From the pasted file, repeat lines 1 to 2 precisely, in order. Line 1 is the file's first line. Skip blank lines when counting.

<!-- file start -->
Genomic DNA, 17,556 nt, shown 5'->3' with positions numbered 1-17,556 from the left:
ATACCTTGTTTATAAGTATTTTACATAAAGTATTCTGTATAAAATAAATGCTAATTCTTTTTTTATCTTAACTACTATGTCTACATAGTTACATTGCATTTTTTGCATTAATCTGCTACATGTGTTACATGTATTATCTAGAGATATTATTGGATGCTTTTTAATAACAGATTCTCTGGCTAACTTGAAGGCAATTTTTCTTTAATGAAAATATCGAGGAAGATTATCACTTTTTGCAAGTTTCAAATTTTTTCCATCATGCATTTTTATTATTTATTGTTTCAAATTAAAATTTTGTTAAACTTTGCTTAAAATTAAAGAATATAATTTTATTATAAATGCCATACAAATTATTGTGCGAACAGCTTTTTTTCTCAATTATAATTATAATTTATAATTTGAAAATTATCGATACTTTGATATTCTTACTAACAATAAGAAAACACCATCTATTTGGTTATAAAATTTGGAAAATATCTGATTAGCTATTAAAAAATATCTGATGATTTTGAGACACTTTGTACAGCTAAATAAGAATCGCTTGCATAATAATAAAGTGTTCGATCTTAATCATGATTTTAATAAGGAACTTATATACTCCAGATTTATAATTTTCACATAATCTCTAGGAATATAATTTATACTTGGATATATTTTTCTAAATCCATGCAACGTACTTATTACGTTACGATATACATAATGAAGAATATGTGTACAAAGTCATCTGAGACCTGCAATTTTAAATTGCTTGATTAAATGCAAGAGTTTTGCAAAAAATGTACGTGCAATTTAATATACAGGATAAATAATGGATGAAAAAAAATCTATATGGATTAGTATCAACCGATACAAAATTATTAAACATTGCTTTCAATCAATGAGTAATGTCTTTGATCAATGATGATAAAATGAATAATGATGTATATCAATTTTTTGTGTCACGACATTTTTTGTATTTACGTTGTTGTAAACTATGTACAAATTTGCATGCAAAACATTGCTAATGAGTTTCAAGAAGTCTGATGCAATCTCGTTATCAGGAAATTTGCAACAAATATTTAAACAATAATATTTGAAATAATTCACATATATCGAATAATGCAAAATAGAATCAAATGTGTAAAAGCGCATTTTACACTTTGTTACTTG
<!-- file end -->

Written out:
Genomic DNA, 17,556 nt, shown 5'->3' with positions numbered 1-17,556 from the left:
ATACCTTGTTTATAAGTATTTTACATAAAGTATTCTGTATAAAATAAATGCTAATTCTTTTTTTATCTTAACTACTATGTCTACATAGTTACATTGCATTTTTTGCATTAATCTGCTACATGTGTTACATGTATTATCTAGAGATATTATTGGATGCTTTTTAATAACAGATTCTCTGGCTAACTTGAAGGCAATTTTTCTTTAATGAAAATATCGAGGAAGATTATCACTTTTTGCAAGTTTCAAATTTTTTCCATCATGCATTTTTATTATTTATTGTTTCAAATTAAAATTTTGTTAAACTTTGCTTAAAATTAAAGAATATAATTTTATTATAAATGCCATACAAATTATTGTGCGAACAGCTTTTTTTCTCAATTATAATTATAATTTATAATTTGAAAATTATCGATACTTTGATATTCTTACTAACAATAAGAAAACACCATCTATTTGGTTATAAAATTTGGAAAATATCTGATTAGCTATTAAAAAATATCTGATGATTTTGAGACACTTTGTACAGCTAAATAAGAATCGCTTGCATAATAATAAAGTGTTCGATCTTAATCATGATTTTAATAAGGAACTTATATACTCCAGATTTATAATTTTCACATAATCTCTAGGAATATAATTTATACTTGGATATATTTTTCTAAATCCATGCAACGTACTTATTACGTTACGATATACATAATGAAGAATATGTGTACAAAGTCATCTGAGACCTGCAATTTTAAATTGCTTGATTAAATGCAAGAGTTTTGCAAAAAATGTACGTGCAATTTAATATACAGGATAAATAATGGATGAAAAAAAATCTATATGGATTAGTATCAACCGATACAAAATTATTAAACATTGCTTTCAATCAATGAGTAATGTCTTTGATCAATGATGATAAAATGAATAATGATGTATATCAATTTTTTGTGTCACGACATTTTTTGTATTTACGTTGTTGTAAACTATGTACAAATTTGCATGCAAAACATTGCTAATGAGTTTCAAGAAGTCTGATGCAATCTCGTTATCAGGAAATTTGCAACAAATATTTAAACAATAATATTTGAAATAATTCACATATATCGAATAATGCAAAATAGAATCAAATGTGTAAAAGCGCATTTTACACTTTGTTACTTG